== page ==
Trying To Get On Top Of It

“At around twenty-eight, twenty-nine, or thirty years old, after my kids were born, I figured I’d hit some plateau that was adulthood—where I believed things would just stay level for about forty years while I would do great work and have interesting experiences—then rather uneventfully I would begin to decay and die. But this was just not the case. I was not on a plateau. I was descending, tripping, stumbling, and burning. My whole being, or personality or self or whatever is supposed to be the seat of me, or the soul behind my eyes, was being boiled away in a giant iron cauldron like the flavor leaving a carrot.” –A Bright Ray Of Darkness, novel by Ethan Hawke

For the actor…

There’s a huge gulf between trying to get on top of it and being on top of it.

How much time is spent on the summit of a mountain versus the climbing up and down? Let alone the preparing for the climb.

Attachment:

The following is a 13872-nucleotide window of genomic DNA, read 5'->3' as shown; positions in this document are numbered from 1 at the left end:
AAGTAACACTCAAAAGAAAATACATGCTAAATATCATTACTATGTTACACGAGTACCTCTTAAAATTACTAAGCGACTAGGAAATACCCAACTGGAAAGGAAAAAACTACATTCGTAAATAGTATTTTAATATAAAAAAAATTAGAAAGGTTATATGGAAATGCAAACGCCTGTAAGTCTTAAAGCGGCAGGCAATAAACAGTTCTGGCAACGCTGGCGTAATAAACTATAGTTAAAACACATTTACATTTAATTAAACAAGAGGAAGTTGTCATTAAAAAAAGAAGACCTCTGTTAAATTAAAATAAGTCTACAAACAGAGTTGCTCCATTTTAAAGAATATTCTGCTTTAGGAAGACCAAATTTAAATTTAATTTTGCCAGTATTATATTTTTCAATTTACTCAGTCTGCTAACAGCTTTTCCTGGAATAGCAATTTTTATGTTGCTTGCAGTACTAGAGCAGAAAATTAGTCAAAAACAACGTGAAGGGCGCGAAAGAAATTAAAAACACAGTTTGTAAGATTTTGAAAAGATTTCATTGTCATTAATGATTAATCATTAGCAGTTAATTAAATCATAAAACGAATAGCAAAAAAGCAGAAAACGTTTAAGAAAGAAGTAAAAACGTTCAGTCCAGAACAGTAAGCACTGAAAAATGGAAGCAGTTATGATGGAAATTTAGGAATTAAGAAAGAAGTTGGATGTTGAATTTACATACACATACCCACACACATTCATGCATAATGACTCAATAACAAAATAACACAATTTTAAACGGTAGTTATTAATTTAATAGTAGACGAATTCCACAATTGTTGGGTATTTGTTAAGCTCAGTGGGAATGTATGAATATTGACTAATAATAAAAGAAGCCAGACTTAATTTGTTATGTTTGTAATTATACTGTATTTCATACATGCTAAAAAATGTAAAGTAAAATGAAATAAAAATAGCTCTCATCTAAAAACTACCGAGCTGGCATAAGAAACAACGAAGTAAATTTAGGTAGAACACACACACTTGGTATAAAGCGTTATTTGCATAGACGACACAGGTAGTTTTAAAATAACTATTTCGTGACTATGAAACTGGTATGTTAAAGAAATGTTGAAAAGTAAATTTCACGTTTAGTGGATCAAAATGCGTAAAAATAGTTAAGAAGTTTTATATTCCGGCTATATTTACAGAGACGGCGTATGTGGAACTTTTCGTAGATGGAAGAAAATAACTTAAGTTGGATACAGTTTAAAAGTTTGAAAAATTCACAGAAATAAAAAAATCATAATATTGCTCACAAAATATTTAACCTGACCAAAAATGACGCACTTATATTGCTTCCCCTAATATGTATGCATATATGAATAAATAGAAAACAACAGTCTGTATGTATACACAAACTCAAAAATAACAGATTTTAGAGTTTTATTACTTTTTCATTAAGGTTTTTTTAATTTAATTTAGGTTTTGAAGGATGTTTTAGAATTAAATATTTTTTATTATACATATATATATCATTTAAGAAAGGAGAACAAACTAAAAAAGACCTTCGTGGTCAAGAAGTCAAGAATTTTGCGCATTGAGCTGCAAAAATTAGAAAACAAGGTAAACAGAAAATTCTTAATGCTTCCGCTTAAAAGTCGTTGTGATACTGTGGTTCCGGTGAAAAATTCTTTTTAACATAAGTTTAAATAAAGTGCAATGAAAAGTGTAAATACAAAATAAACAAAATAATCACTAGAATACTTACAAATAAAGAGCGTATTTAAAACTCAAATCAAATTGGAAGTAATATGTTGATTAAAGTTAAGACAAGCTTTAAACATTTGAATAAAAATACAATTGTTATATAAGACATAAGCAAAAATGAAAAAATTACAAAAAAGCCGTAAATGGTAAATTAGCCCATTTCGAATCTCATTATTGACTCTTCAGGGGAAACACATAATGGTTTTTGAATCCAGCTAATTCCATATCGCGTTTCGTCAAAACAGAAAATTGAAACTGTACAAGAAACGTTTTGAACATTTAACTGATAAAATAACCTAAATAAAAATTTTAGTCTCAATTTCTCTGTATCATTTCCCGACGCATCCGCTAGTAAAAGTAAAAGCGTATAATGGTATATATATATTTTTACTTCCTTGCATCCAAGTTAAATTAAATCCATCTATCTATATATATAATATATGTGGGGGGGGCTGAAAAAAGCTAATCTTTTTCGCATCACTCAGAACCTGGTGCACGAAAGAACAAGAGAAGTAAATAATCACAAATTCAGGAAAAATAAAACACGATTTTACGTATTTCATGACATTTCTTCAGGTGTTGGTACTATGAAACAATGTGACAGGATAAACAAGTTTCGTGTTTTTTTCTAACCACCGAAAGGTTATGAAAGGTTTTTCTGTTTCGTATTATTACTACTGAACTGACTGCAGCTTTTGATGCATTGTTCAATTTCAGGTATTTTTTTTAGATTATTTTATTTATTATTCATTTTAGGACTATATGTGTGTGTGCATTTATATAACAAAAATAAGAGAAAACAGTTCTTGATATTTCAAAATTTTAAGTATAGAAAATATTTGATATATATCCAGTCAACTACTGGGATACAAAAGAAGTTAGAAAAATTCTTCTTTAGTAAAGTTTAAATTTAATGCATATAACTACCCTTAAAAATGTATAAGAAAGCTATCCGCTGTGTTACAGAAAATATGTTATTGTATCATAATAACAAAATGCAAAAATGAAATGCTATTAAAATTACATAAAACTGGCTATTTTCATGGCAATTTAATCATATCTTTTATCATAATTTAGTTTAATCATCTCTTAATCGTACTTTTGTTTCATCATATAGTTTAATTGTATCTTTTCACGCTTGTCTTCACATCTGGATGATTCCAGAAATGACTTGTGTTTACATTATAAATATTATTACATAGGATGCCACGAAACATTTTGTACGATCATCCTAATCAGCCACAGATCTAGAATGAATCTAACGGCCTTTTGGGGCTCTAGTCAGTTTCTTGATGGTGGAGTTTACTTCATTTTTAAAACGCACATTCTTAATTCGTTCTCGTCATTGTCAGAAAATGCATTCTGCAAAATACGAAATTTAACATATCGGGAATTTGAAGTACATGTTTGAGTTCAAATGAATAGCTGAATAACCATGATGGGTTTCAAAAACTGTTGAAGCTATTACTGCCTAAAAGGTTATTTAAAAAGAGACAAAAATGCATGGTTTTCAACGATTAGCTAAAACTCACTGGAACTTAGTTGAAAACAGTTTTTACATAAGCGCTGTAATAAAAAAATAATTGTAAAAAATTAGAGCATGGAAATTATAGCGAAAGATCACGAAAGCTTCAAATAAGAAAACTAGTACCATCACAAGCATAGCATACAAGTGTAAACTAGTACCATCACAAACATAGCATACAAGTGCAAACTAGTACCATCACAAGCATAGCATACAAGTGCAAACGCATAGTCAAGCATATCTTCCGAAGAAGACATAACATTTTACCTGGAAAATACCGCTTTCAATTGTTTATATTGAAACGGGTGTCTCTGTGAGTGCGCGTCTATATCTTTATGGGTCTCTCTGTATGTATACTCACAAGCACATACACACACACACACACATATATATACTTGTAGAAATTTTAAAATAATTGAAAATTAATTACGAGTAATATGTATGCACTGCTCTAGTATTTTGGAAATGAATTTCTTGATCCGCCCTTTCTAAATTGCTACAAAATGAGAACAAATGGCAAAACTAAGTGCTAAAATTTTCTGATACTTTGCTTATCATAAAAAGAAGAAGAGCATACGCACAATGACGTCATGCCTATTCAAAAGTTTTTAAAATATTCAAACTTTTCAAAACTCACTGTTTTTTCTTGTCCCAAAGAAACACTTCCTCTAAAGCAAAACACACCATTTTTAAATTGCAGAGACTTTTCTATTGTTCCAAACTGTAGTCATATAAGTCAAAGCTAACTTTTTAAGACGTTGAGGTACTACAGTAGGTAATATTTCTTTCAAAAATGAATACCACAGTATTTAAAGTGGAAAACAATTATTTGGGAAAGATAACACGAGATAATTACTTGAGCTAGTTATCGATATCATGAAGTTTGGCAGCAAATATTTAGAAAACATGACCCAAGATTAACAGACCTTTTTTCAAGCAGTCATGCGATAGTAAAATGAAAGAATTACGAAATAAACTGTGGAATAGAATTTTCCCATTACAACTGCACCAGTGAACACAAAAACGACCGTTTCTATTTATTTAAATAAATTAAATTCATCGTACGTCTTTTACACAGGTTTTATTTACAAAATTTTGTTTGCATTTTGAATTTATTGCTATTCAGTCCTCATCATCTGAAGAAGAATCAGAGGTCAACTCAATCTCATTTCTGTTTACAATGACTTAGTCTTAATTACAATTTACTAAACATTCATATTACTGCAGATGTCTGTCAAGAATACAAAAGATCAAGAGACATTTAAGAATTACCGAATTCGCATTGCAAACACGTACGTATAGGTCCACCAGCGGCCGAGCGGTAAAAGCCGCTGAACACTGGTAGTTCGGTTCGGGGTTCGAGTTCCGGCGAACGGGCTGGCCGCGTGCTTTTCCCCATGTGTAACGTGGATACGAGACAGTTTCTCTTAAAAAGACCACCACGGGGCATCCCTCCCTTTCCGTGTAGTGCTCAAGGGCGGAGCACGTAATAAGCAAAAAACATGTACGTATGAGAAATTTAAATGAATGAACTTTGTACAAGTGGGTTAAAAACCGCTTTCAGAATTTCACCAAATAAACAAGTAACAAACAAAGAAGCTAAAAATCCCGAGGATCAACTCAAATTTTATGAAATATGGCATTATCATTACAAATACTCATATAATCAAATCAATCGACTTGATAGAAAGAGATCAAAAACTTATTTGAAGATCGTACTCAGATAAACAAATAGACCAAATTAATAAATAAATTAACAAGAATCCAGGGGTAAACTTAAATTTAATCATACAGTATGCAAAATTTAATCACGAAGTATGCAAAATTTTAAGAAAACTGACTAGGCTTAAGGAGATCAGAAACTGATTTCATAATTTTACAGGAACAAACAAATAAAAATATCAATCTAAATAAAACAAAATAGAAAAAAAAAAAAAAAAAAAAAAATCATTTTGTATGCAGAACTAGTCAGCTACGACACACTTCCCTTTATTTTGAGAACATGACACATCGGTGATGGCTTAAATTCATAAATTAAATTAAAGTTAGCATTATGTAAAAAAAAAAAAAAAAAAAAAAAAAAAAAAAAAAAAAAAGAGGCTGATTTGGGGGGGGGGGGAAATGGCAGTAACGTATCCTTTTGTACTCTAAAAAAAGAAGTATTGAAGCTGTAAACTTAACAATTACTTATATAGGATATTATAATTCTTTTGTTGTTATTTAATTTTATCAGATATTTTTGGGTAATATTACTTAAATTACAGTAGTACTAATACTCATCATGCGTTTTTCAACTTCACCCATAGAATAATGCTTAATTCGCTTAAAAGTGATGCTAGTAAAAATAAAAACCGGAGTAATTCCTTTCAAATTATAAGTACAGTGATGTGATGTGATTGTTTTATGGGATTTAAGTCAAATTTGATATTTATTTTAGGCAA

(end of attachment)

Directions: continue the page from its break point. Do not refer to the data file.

“Trying to” involves struggle and obstacles. Internal and external. Real and imagined. It’s the struggle that’s fun to play and riveting for the audience. We wanna watch you go through some shit.

Resist the natural human impulse to want it to be easy. To be on top of it.

Get down in the muck. Litter the text with obstacles. Give yourself behavior that’s difficult to do.

The harder you can make it on your character to accomplish the objective, the more memorable your character will be.

P.S. – The pic above is from the original production of the play “K2” by Patrick Meyers at The Arena Stage in 1982. Legendary production designer Ming Cho Lee built an incredible set.

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